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In many rocks, a fossil is a plane of weakness - given the choice, it wants to split in the right place. The trick is persuading it. Often a while succession of light taps, running along the sides of a rock with the chisel edge of your hammer, will start to make cracks propagate. When they do, follow them. Of course, that's unlikely to work so well on a nodule, but then I use hefty whacks with the blunt end and an anvil (definitely use another rock as an anvil, as prep01 said - a good ignimbrite block is worth its weight in hammers... or something). (For when you can't get enough trilobites, sponges, and squidgy blobs...)
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Bill G
This topic and all replies, somehow copied itself to 'British Fossils' so I deleted it from there. Unfortunately it also deleted it from here. Sorry everyone. Edited by Bill G 2009-09-29 17:04:23
Cheers, Bill
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Whoops! What a shame but has anyone any advise or tips on splitting open a rock as ive had more than a few disasters and very damaged ammos when i try it and of course i always blame my hammer!

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The same as me then! I always think that I'll make a good job once in every 5 tries or so.

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I don`t think anyone has 100% success when splitting rocks and everyone has there own ways. I`m a stonemason as well as a fossil collector so I hope I can help.
Some rocks split much easier than others. Some just will not split well what ever you do but there are tricks to try.

The first thing is to make sure you identify  which way the bedding planes are running. This can be extremely difficult in some stones if there is no obvious lamination. Remember that you will want to split the stone along the bedding(ie paralell to the sea/lake floor) as this is the way most fossils lay.If there are any fossils showing on the side of the rock,however small, they should give a good indication which way that is. Some stones can be taller than they are wide or long which could lead you to split the wrong way.If you do that you will be breaking accross the fossils. 

Grouped fossils showing in a band is a great giveaway and cross sections of Ammo`s means AIM HERE.

Personally I like to split using a chisel, as it is more accurate than the using the chisel end of a geo hammer, and strike it with a hammer with enough weight to do the job.The chisel needs to be of thick enough gauge so that it doesnt spring in the hand when struck so all the blow is transferred to the stone. Chisels should always be kept sharp but the angle of the blade is important.You dont want to cut or carve into the stone, you want a controlled break along the bedding plane. I have seen fine angle tools such as wood chisels used on soft shales like kimmeridge but try that on a hard lias nodule and you`re wasting your time. A cold chisel with an angle of about 60% at the tip would be better and it would still split shales.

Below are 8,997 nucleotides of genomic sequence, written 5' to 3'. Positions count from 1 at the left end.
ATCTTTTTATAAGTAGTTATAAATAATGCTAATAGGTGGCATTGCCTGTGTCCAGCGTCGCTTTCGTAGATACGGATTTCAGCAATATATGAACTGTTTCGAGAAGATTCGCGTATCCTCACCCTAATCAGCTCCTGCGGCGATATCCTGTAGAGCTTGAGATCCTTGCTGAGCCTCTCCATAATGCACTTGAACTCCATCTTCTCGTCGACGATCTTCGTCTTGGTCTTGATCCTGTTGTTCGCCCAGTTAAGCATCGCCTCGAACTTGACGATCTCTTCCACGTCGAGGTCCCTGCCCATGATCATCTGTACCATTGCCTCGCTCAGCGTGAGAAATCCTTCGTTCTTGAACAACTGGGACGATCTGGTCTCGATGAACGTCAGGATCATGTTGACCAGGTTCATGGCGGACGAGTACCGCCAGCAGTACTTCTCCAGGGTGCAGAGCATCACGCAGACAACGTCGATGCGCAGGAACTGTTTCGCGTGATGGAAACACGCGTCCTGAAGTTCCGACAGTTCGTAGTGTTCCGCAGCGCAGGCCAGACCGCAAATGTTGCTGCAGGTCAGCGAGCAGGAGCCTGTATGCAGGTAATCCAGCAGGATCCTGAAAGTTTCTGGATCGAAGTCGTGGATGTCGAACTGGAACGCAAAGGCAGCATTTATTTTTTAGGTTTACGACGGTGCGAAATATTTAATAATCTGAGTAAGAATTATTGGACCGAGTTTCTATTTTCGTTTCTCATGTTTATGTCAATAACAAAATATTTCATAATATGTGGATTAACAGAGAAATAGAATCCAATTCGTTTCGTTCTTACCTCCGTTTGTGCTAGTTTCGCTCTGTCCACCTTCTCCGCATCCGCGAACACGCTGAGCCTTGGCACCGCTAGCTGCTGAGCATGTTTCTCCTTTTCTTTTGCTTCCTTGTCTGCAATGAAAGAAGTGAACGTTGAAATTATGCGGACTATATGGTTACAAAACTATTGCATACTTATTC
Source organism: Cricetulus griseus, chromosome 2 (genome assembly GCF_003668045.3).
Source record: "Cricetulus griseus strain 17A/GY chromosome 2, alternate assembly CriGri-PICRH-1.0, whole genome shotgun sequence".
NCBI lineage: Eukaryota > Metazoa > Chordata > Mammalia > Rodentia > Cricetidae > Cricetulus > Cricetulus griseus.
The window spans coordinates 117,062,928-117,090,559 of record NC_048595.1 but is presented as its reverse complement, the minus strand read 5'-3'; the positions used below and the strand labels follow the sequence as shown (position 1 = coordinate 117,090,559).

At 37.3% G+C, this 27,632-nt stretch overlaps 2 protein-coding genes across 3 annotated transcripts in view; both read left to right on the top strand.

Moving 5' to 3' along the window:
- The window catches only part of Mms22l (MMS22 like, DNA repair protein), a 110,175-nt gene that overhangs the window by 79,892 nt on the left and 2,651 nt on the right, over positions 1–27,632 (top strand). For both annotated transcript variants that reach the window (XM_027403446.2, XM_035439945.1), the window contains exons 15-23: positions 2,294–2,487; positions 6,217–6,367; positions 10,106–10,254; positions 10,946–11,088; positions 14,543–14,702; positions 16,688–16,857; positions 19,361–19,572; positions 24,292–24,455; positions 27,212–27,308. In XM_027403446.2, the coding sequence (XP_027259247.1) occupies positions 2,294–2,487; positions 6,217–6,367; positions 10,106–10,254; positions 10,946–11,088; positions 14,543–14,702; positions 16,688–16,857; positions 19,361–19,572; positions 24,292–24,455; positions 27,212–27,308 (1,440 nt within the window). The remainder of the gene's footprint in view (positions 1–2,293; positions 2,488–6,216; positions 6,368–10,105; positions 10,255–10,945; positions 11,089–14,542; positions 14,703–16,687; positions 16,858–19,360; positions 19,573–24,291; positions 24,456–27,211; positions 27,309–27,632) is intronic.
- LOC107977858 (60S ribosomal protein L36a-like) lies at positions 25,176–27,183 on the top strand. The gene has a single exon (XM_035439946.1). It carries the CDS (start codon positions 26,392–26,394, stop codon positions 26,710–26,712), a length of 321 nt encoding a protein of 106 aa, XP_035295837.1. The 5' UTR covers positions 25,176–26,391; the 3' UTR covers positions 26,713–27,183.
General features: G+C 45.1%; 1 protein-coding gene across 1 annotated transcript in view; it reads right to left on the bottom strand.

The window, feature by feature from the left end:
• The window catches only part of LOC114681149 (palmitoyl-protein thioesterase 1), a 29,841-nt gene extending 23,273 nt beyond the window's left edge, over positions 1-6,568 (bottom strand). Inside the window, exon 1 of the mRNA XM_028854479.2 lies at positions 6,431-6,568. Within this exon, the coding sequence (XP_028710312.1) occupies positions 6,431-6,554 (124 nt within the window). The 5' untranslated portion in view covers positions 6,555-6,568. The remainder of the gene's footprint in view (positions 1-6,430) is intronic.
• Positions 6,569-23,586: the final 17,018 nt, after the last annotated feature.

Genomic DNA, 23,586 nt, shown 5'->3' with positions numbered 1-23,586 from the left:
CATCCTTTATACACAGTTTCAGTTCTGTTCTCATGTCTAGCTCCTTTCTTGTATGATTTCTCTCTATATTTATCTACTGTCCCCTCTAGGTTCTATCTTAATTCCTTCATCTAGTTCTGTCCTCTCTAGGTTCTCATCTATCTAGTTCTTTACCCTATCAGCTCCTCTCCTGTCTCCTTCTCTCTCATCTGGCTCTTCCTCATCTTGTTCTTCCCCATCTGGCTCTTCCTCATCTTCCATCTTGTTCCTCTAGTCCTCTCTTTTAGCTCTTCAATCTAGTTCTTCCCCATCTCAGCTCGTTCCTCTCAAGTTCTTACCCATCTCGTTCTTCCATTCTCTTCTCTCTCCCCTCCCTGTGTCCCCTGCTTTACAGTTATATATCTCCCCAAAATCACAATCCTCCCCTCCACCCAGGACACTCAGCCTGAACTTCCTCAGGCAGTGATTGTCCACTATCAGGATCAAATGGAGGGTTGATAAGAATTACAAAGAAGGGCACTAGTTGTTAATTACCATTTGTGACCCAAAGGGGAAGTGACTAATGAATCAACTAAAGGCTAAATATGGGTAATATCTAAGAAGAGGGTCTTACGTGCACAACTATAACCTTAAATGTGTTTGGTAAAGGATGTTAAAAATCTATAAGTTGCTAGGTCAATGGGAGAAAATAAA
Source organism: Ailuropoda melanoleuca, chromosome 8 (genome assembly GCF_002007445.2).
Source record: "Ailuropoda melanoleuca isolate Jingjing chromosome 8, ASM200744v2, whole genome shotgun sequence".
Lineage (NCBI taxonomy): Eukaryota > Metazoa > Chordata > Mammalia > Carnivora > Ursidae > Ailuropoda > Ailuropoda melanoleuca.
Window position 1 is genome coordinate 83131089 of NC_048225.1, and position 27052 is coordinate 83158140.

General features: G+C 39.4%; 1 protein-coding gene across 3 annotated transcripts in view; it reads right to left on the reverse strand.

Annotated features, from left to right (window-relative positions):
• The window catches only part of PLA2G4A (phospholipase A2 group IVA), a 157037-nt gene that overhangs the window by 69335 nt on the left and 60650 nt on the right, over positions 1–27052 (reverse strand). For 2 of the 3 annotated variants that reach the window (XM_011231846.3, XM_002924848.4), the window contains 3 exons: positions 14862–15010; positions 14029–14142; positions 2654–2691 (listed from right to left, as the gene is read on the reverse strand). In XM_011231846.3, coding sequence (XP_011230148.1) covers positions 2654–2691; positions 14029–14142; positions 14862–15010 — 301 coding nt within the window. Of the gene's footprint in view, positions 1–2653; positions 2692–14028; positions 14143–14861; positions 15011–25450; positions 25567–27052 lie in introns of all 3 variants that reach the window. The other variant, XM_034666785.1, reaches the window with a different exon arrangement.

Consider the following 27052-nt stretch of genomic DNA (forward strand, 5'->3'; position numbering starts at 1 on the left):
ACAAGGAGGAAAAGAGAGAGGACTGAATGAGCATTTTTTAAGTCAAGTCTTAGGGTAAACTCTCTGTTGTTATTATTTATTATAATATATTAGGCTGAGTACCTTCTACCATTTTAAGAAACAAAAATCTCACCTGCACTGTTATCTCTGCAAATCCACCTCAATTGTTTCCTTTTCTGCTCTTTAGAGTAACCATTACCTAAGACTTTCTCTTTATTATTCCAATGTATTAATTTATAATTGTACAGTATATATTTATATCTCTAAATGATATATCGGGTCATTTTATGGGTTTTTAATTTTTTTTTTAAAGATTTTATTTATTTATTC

Running the chisel blows around the stone until it goes often helps but sometimes only a part will split away and a stubborn stone can result in what i call a pillow where you are left with no flat side left on which to strike. Some nodules startout ball shaped to start with which doesn`t help. If you have revealed the edge of something good then take it home and prep properly with points etc as further splitting can often be a split to far. With nodules from the Eype clay beds, they dont tend to split clean around the Ammo and an edge is often the best you can hope for.

If there are no fossils showing then to carry on you must try to crack the stone arcoss the middle to give you a fresh side to split.Try to hit on the top but off to one side, not in the middle. A blow to the middle often results in it smashing.A blow to one side should result in a break from that side across to the other. If a cross section of a fossil shows inside you still have both sides and a clean break and it is possible to glue it back together and prep, or prep one side, glue and prep. If nothing great is showing then you now have two fresh edges to split.

When the pieces start to get a little small then I find a stunted "sawn off" version of the chisel can let you carry on when it starts getting fiddly then the chisel end of a small geo hammer to finish if after the small stuff.

I know others on this forum will have ther own ways based on what works for there rocks and I think it would be very interesting to here them.
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Hmm1 - missed this thread somehow!
Trinucleus 3 has pretty much covered it  to my way of thinking, but I would just like to add a couple of things.
1) before you do any hammering in the field, find yourself a flat(ish) stone, well consolidated in the ground to use as an 'anvil' Next, wear  eye protection and gloves.
2) CHECK THERE IS NOBODY WITHIN A FEW METERS OF YOU! bits of stone flying about can be dangerous!!!!!

Colin Huller
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Smile thanks for all that information and hope it will improve my results a little and if i get it right i will let you take the credit and when i get it wrong - i will still blame my hammer!!!
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I've always heard to cover with water and freeze it overnight then thaw the next day. Repeat process until open. Apparently the water expands as it freezes inside the fossil which eventually forces it open just like in nature. I've had success but I've also had some crumble. Be patient and you may end up with a flawless fossil. 

 Enjoy rockhounds🙂
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